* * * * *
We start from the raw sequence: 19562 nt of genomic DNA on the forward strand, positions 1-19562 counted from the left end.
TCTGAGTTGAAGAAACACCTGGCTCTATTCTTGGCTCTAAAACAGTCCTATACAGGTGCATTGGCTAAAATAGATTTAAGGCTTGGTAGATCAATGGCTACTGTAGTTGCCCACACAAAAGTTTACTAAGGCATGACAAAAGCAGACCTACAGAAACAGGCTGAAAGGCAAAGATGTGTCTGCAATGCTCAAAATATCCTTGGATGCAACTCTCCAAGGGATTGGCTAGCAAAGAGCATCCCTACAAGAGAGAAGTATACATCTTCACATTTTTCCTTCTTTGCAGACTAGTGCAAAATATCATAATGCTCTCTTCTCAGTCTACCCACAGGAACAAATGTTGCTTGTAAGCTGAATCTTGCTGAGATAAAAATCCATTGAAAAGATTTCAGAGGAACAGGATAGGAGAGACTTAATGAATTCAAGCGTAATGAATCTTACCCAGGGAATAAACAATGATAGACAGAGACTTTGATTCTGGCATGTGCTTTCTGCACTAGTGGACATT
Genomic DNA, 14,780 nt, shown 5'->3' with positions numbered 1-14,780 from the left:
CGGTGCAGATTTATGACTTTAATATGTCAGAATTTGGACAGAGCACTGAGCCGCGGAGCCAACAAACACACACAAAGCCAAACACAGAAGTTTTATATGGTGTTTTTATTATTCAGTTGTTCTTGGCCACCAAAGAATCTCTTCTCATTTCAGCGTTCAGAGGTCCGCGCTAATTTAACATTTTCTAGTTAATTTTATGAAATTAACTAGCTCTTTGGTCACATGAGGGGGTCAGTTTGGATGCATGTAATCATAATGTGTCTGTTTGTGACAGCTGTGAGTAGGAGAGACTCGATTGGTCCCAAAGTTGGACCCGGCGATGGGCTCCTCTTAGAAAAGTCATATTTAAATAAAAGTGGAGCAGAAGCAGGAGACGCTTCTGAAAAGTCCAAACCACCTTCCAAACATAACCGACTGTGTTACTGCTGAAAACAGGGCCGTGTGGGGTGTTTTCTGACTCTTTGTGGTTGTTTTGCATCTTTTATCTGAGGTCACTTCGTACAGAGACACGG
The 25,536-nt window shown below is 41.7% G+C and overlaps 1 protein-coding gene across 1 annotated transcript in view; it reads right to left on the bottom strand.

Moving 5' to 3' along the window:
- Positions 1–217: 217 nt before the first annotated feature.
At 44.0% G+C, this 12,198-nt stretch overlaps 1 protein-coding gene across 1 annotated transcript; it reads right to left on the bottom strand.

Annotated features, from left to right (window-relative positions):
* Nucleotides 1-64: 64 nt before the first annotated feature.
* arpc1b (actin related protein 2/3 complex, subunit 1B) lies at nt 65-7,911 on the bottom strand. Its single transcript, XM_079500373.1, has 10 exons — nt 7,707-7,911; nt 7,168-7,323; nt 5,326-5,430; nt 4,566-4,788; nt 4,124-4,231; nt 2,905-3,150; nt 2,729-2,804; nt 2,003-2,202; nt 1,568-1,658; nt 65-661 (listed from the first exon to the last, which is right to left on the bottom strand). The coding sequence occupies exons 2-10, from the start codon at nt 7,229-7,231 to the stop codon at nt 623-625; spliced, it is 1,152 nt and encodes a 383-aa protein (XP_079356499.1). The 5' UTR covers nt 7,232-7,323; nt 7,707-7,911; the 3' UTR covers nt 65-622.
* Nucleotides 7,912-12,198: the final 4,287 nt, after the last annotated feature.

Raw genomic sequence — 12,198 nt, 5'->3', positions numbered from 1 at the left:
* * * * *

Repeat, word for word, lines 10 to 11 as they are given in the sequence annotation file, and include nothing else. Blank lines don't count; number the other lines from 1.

* Nucleotides 1-64: 64 nt before the first annotated feature.
* arpc1b (actin related protein 2/3 complex, subunit 1B) lies at nt 65-7,911 on the bottom strand. Its single transcript, XM_079500373.1, has 10 exons — nt 7,707-7,911; nt 7,168-7,323; nt 5,326-5,430; nt 4,566-4,788; nt 4,124-4,231; nt 2,905-3,150; nt 2,729-2,804; nt 2,003-2,202; nt 1,568-1,658; nt 65-661 (listed from the first exon to the last, which is right to left on the bottom strand). The coding sequence occupies exons 2-10, from the start codon at nt 7,229-7,231 to the stop codon at nt 623-625; spliced, it is 1,152 nt and encodes a 383-aa protein (XP_079356499.1). The 5' UTR covers nt 7,232-7,323; nt 7,707-7,911; the 3' UTR covers nt 65-622.